SDU Tools: Clear Service Broker Transmission Queue in T-SQL

Service Broker is one of my favorite tools in SQL Server. So many applications need to have a transactional queue, and many people try to build them using tables and other objects. But SQL Server has Service Broker and with it, you get the beauty of using the knowledge of someone who already knows about queues having thought about how they need to work.

But while Service Broker is quite forgiving, it's common while developing Service Broker applications to make mistakes and end up with messages in queues that will never be delivered because you had some bug in your code. Service Broker doesn't want to ever just throw your data away.

One of our free SDU Tools for T-SQL developers and DBAs is ClearServiceBrokerTransmission queue. Let's look at an example of using it.

We'll create a new database called Development and use it:

Then create a master encryption key, a queue, and a service:

Now let's send a message that will never be delivered (because the target service doesn't exist):

We can query to see that it's still in the transmission queue:

If we scroll to the right, we can see why it's stuck:

Now we realize that we messed up the service name and it will never be delivered, so we want to flush the queue. We can do that easily:

Note that if you are following along with the code and don't have SDU_Tools installed in that database, you'll need to change the EXEC line to point to a database where they are installed.

And finally, we could just clean up:

You can see this tool in action here:

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Opinion: Design your own job

One of the software houses that I've done some work for over the years has had a number of unexpected issues with their clients and had to shed quite a lot of their staff. This is always a concerning time and I'm seeing a lot of worried and unhappy people. Either they don't think  their jobs will last, or they are upset at having been moved to roles that they don't want.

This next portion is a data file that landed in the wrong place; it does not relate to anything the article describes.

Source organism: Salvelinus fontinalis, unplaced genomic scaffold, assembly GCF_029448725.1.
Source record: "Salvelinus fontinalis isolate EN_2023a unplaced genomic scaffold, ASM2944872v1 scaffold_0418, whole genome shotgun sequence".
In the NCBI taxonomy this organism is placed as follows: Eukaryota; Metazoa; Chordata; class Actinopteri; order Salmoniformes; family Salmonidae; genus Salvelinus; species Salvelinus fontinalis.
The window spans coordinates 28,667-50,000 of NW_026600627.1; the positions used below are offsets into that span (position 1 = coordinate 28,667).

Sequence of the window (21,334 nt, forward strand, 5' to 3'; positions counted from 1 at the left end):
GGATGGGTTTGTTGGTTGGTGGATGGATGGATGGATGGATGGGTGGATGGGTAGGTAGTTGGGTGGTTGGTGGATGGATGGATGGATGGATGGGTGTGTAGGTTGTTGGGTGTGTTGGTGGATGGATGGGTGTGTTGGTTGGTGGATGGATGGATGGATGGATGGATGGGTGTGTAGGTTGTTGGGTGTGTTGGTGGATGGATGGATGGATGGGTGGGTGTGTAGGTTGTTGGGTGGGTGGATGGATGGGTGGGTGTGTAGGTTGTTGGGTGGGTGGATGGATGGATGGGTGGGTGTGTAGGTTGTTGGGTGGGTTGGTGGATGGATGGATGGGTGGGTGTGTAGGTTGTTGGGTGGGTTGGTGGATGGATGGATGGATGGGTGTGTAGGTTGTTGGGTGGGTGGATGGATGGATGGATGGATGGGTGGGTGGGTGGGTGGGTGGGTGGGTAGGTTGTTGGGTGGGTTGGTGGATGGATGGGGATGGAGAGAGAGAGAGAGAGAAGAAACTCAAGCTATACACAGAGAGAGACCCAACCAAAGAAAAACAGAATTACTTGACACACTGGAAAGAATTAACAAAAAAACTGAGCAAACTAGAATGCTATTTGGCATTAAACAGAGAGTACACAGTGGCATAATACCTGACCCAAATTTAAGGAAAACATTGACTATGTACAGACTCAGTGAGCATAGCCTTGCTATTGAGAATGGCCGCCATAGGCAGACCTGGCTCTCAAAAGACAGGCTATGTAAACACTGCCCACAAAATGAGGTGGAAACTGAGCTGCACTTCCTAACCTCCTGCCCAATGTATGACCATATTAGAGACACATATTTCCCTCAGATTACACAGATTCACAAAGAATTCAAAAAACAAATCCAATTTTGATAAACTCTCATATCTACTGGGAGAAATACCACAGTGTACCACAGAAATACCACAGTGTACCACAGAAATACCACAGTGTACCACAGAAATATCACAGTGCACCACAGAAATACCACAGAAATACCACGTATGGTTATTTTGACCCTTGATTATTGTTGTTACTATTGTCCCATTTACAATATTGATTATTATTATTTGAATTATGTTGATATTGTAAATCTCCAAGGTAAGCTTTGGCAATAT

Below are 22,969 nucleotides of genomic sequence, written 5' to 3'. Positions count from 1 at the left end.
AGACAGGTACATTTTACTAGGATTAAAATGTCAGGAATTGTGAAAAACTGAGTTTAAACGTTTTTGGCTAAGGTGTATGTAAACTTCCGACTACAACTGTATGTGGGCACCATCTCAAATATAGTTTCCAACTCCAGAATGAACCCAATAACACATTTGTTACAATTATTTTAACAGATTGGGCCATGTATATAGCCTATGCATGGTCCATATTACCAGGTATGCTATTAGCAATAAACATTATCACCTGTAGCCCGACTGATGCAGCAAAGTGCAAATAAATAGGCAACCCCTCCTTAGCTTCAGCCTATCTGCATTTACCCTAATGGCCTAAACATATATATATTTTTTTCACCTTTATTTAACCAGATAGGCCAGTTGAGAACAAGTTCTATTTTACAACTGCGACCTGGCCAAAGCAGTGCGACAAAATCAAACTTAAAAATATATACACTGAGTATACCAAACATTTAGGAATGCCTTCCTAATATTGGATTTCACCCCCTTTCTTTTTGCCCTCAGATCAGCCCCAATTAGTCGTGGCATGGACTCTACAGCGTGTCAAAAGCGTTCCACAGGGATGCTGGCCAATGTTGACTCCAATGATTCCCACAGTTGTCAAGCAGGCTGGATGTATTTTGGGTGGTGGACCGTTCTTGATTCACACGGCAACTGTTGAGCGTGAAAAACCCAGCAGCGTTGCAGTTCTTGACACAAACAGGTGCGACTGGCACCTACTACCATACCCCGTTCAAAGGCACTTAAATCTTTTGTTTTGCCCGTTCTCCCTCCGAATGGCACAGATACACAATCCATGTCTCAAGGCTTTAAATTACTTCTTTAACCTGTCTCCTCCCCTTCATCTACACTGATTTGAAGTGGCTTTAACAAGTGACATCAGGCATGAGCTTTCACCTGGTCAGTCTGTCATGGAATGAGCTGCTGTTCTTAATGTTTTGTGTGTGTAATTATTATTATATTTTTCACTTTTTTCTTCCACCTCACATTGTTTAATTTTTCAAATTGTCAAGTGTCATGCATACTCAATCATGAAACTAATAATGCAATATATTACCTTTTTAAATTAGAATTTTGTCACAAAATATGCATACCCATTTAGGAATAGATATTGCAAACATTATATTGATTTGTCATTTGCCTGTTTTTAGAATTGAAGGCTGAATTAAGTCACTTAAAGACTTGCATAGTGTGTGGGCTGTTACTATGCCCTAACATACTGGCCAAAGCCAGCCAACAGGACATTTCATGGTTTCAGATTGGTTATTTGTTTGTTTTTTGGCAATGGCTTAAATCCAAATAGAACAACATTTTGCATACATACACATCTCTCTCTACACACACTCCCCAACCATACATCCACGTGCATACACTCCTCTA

Many see no option but to try to stick it out, even if they hate what they're doing.

When I was young, the perceived wisdom was that it was best to get a job with a large company, as they have the stability for long term employment. I saw friends heading into banks, government departments, and Fortune 500 companies.

Image by Jordan Andrews
Image by Jordan Andrews

I'm sure there was a time long ago where this worked but I think the concept of stable employment at large companies is almost illusory nowadays. In so many organizations that I deal with, I see pretty regular churn, and whole teams of good people discarded, almost at a whim.

By comparison, my friends that have created their own jobs have had by far the most stable and  satisfying careers. Many have built something up and are still doing it, even if the specifics have evolved over time. The other argument for larger companies has been that higher income can be achieved, yet many who have created their own jobs have now earned far more than if they'd joined a large company.

One of the beauties of being in these companies only on a part-time contract basis, is not being concerned when these seismic changes occur with organizations.

The way that I see the world evolving, I think it will be more important than ever to be in control of your own destiny. While it can be useful to get a good grounding in a business area from a larger company (to perhaps get a better understanding of the norms and professional standards of your industry), your future is likely to be brighter if you take care of it yourself, rather than outsourcing it to the whims of some company that you don't control.

You need to be prepared to also take on the responsibility of your own career development ie: get yourself trained on useful areas, keep across new technologies, learn new skills. Be prepared to invest in yourself, not be someone who is whinging because your company isn't developing your career the way you'd like.